The Admirable Commander

PRESENTLY I had the honour to meet a Lieutenant-Commander-Admiral who had retired from the service, but, like others, had turned out again at the first flash of the guns, and now commands—he who had great ships erupting at his least signal—a squadron of trawlers for the protection of the Dogger Bank fleet. At present prices—let alone the chance of the paying submarine—men would fish in much warmer places. His flagship is a multi-millionaire’s private yacht. In her mixture of stark, carpetless, curtainless, carbolised present with voluptuously curved, broad-decked, easy-stairwayed past, she might be Queen Guinevere in the convent at Amesbury. And her Lieutenant-Commander, most careful to pay all due compliments to Admirals who were midshipmen when he was a Commander, leads a congregation of very hard men indeed. They do precisely what he tells them to, and with him go through strange experiences, because they love him and because his language is volcanic and wonderful, what you might call Popocatapocalyptic. I saw the Old Navy making ready to lead out the New under a grey sky and a falling glass—the wisdom and cunning of the old man backed up by the passion and power of the younger breed, and the discipline which had been his soul for half a century binding them all.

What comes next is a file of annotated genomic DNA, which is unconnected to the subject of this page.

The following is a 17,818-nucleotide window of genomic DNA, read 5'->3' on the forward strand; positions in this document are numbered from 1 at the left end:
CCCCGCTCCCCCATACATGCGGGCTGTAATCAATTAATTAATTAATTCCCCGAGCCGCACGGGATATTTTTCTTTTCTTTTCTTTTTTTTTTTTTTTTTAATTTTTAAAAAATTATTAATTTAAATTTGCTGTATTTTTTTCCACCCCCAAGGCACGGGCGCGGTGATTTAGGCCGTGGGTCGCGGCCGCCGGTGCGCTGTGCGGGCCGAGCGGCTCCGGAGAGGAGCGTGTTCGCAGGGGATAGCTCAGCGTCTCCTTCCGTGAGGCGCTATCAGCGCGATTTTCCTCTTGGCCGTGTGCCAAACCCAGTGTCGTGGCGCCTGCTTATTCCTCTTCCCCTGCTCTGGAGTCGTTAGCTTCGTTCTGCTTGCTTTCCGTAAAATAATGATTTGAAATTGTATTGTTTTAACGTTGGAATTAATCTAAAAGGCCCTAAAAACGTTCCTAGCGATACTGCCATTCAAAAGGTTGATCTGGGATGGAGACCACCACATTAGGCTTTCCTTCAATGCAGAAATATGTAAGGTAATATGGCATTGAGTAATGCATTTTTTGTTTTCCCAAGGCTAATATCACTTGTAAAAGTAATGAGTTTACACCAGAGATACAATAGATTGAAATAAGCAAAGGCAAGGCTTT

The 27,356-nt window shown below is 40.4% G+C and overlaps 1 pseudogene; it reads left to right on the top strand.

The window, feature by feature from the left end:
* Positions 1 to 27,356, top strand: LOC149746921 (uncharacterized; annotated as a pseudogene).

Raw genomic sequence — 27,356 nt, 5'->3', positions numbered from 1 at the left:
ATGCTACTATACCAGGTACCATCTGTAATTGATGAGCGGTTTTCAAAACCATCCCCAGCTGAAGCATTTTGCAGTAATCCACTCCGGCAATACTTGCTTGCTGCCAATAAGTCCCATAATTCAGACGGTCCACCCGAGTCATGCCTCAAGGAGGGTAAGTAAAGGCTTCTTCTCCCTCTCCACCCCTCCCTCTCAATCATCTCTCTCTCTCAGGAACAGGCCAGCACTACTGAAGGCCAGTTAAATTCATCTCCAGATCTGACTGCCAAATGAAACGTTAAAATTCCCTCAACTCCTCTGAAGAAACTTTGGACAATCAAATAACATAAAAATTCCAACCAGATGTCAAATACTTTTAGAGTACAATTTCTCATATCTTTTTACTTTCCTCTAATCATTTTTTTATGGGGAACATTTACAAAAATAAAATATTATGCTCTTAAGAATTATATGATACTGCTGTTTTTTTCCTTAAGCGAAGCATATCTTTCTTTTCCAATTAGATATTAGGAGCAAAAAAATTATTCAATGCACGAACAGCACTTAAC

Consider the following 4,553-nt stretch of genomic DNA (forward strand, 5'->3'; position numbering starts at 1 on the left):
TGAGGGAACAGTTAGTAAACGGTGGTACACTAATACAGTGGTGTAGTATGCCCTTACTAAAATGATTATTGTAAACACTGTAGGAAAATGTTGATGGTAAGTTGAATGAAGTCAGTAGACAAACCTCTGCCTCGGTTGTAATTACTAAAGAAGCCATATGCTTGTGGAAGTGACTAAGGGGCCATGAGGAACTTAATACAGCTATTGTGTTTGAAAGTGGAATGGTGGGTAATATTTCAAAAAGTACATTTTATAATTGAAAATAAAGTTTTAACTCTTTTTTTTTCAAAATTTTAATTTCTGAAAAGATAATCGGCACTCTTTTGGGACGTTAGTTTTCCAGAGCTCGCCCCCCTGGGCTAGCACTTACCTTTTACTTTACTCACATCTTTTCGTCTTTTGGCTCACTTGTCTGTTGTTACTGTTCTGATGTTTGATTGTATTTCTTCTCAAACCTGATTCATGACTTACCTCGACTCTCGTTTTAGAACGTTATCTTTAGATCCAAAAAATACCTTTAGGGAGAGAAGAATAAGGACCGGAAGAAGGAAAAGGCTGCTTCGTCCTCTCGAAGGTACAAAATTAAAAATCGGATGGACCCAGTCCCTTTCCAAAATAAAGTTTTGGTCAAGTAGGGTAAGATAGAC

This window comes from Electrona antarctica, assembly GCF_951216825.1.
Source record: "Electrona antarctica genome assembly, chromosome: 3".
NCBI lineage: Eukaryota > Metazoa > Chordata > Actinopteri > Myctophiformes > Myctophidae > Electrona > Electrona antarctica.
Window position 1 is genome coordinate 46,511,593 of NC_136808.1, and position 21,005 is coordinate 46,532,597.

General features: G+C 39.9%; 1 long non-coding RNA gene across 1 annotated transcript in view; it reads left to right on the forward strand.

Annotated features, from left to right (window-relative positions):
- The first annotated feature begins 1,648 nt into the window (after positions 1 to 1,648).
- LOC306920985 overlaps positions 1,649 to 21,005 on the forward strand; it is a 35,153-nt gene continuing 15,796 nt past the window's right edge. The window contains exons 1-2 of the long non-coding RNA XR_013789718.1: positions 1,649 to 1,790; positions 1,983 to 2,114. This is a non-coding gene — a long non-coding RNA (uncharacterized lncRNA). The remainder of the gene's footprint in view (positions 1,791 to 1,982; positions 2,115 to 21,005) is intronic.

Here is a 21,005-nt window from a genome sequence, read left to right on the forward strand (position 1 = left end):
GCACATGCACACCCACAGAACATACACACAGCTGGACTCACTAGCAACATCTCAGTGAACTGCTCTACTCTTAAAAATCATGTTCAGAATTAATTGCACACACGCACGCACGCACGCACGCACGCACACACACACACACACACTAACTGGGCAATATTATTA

“What’ll he do this time?” I asked of one who might know.

“He’ll cruise between Two and Three East; but if you’ll tell me what he won’t do, it ’ud be more to the point! He’s mine-hunting, I expect, just now.”